Promoting the PR-journo relationship – tips from a journalist
Establishing longstanding relationships with the varying branches of the media industry are a necessity that everyone is familiar – and at times – frustrated with. Fida Chaaban, Editor-in-Chief, Entrepreneur Middle East offers tips on how PR’s can be successful with this in the journalist arena…
I know that clients badger you relentlessly, and that you’re treading a minefield of harried journos, but investing time in long-term relationships with likeminded members of the press really is mutually beneficial
We know, that you know, that we know, that #UAEPR people get the short end of the stick. You’re navigating a minefield of unpredictable journos, over caffeinated-clients, and a boss who is asking for deliverables… like blanket coverage that your retainer clients often demand. As one of those aforementioned “unpredictable” journos who receives between 200 to 400 emails on a daily basis (the majority of which are press releases), here are a few things that will get me (and possibly other fickle journalists) to give your outreach efforts precedence:
1) Do send me something that you aren’t sending everyone else. I can tell the difference between a pitch tailored for Entrepreneur ME, and a pitch that just replaced the names of the media outlet and editor. To properly tailor a pitch, you probably have to read the magazine and understand our “voice”. I know this is no mean feat, and that you can’t prioritise one outlet over another, but it may result in me collaborating with you on a really comprehensive feature with strong, solid coverage rather than just garnering your client a vague mention. If that’s worth it to you, then craft an angle that works for my publication. It will take you a lot more time and effort, so the cost/benefit analysis here is your call.
2) Don’t flood me with “reminders”. I know that you are tired of press not responding to your emails, pitches, and invitations. I can’t speak for all journalists of course, but I do read all of my emails, and it takes up a huge part of my day, every single day. I do flag interesting pitches (as discussed above) – it’s quite possible that I won’t get in touch for a month or even two, but if it’s a good angle I will eventually explore it in one way or another. I do mentally note which agencies and PR people are making an effort to establish a lasting relationship instead of mass spam one-offs. Sending me three follow-up emails two days after you’ve sent a press release suggests to me that you think I have no other work to do. Please don’t flood me, I promise I’m paying attention (even if you don’t think I am).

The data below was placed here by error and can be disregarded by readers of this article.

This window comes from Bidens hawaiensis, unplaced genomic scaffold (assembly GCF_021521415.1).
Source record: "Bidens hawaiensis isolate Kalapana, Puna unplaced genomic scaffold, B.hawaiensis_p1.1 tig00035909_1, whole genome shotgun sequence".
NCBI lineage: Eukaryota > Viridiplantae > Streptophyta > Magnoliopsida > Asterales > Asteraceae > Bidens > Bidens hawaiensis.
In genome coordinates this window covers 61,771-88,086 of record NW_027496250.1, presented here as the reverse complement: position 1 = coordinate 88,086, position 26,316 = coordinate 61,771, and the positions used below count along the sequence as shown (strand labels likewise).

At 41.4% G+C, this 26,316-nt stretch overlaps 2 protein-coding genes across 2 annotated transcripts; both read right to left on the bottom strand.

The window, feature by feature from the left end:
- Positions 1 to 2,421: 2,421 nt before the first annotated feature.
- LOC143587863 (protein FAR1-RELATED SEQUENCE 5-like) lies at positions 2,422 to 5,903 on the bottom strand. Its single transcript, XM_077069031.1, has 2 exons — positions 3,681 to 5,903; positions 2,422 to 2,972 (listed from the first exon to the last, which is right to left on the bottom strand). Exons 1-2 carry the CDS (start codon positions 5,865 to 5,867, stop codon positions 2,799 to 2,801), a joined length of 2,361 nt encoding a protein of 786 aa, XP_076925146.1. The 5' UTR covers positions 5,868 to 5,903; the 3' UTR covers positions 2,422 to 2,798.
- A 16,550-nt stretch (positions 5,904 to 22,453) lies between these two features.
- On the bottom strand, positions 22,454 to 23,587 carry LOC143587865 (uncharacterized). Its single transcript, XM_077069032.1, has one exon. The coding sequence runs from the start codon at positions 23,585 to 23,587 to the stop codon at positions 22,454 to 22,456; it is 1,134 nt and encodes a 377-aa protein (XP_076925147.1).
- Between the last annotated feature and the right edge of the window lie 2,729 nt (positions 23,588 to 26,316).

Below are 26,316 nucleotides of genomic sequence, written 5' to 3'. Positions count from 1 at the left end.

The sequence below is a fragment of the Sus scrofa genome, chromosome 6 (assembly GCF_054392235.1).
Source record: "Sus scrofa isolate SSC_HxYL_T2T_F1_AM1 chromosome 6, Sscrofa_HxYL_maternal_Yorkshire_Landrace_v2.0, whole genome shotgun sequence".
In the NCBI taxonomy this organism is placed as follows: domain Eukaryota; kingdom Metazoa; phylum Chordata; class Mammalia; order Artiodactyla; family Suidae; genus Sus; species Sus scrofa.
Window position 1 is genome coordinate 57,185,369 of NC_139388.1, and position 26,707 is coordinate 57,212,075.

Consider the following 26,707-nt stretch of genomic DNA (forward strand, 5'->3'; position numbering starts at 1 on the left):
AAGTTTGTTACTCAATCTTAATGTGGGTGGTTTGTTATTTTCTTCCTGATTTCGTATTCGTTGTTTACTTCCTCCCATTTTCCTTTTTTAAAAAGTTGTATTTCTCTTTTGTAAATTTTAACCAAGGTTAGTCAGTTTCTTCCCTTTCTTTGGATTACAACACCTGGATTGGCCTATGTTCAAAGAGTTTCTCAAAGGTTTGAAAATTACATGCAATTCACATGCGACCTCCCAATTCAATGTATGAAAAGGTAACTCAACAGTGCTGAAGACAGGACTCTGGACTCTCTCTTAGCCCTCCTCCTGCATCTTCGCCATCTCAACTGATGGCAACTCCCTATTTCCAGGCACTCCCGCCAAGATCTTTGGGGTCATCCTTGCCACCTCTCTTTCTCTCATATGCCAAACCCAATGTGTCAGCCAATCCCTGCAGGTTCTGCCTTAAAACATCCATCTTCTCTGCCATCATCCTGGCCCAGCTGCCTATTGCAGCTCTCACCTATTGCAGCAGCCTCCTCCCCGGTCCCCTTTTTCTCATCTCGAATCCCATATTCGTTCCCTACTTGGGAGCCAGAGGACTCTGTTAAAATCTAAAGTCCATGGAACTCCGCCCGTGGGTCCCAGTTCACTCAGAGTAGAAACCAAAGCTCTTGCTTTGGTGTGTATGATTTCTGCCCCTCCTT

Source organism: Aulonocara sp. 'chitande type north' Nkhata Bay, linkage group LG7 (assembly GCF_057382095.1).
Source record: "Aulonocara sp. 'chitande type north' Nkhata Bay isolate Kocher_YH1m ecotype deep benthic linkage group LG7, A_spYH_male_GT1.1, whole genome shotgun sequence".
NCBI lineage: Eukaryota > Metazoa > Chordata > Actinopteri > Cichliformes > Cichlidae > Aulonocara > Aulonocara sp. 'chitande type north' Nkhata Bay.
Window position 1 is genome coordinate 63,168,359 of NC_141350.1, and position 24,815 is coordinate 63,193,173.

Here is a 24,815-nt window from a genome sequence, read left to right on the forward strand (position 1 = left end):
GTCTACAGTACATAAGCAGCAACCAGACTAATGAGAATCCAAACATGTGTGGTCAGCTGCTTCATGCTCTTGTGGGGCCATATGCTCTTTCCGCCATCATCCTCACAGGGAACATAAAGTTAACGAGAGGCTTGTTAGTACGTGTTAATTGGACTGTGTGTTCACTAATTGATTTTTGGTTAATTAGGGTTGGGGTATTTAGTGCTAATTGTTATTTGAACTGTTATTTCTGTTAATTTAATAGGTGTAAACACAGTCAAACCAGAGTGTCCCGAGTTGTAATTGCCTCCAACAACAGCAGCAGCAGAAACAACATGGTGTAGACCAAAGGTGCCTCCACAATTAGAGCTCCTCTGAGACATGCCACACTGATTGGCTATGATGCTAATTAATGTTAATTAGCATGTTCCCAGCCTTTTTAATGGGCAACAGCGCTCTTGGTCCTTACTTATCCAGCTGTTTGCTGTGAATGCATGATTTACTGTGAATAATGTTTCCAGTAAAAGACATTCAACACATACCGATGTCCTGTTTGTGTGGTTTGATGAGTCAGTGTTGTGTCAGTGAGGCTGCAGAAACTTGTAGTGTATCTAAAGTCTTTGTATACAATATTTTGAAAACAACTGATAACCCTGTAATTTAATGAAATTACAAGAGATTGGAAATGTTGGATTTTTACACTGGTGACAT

3) Do communicate with me via social media. There are a few noteworthy UAE PR people who have interacted with Entrepreneur ME and our staff on Twitter, Facebook and Instagram. I’m a very detail-oriented person who notices when people make a genuine effort to share our material- especially when that material has nothing to do with their clients and pitches. I appreciate your efforts to join our online community and your efforts to facilitate my medium’s growth – it makes me feel that you value our work. It also indicates to me that you don’t just see our publication (that I work very hard to produce) as a mere vehicle to convey your client news. A good PR-Journo relationship starts with a good conversation, and social media is the best way to initiate a dialogue with me.
I know that clients badger you relentlessly, and that you’re treading a minefield of harried journos, but investing time in long-term relationships with likeminded members of the press really is mutually beneficial. PR people who I have worked with successfully in the past are the first people that I contacted when I launched Entrepreneur in Dubai. I made a sincere effort to find a way to support their clients, simply because these PR people have proven invaluable to me in the past in terms of good information, creative angles and fruitful introductions.
I hope that you haven’t received a snappish-sounding email from me, and if you have, the points I mentioned can help transition what was a bad start into a good mutually-rewarding collaboration. See you on the web!
Fida Chabban is Editor-in-Chief of Entrepreneur ME. Follow her on www.twitter.com/fida
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